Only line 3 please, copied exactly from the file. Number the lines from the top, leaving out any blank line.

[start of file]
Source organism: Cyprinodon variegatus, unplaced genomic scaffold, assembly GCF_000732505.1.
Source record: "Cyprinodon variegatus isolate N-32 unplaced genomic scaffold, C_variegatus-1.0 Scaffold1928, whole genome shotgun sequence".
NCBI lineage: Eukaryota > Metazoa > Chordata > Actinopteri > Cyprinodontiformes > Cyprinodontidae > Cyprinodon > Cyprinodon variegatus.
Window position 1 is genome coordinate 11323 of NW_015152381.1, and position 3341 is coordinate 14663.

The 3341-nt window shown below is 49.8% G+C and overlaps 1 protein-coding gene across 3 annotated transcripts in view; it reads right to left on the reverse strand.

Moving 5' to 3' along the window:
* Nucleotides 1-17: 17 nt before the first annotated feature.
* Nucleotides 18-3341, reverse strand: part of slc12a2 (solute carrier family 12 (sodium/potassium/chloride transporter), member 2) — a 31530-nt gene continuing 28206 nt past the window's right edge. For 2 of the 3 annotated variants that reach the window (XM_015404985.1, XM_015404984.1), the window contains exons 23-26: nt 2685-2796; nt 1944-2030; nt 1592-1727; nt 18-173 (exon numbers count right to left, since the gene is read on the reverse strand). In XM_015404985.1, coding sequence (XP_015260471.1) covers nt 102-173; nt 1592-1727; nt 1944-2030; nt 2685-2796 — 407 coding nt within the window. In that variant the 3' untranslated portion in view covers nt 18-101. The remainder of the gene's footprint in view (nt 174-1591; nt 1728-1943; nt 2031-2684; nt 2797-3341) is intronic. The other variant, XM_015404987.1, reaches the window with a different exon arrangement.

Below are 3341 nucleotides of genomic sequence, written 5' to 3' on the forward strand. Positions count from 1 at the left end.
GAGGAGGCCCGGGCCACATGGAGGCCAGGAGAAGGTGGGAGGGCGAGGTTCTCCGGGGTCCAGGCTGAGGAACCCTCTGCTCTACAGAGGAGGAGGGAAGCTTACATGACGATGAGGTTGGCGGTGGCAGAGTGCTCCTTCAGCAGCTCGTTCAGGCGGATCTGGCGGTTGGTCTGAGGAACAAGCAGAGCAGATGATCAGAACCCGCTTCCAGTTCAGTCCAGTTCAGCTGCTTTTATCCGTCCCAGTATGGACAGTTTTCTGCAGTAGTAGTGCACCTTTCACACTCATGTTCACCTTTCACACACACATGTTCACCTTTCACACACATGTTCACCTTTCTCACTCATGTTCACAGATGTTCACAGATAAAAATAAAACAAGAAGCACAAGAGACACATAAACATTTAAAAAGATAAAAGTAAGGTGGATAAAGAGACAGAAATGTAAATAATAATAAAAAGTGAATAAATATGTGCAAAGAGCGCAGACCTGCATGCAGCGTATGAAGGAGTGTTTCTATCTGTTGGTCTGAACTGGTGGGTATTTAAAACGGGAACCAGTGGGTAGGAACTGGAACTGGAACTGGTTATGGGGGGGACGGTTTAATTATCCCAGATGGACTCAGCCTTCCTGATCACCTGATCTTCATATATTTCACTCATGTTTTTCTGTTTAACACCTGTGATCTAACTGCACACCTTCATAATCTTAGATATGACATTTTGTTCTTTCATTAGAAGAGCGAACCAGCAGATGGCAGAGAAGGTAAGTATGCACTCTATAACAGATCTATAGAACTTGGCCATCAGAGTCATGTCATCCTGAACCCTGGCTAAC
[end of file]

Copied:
NCBI lineage: Eukaryota > Metazoa > Chordata > Actinopteri > Cyprinodontiformes > Cyprinodontidae > Cyprinodon > Cyprinodon variegatus.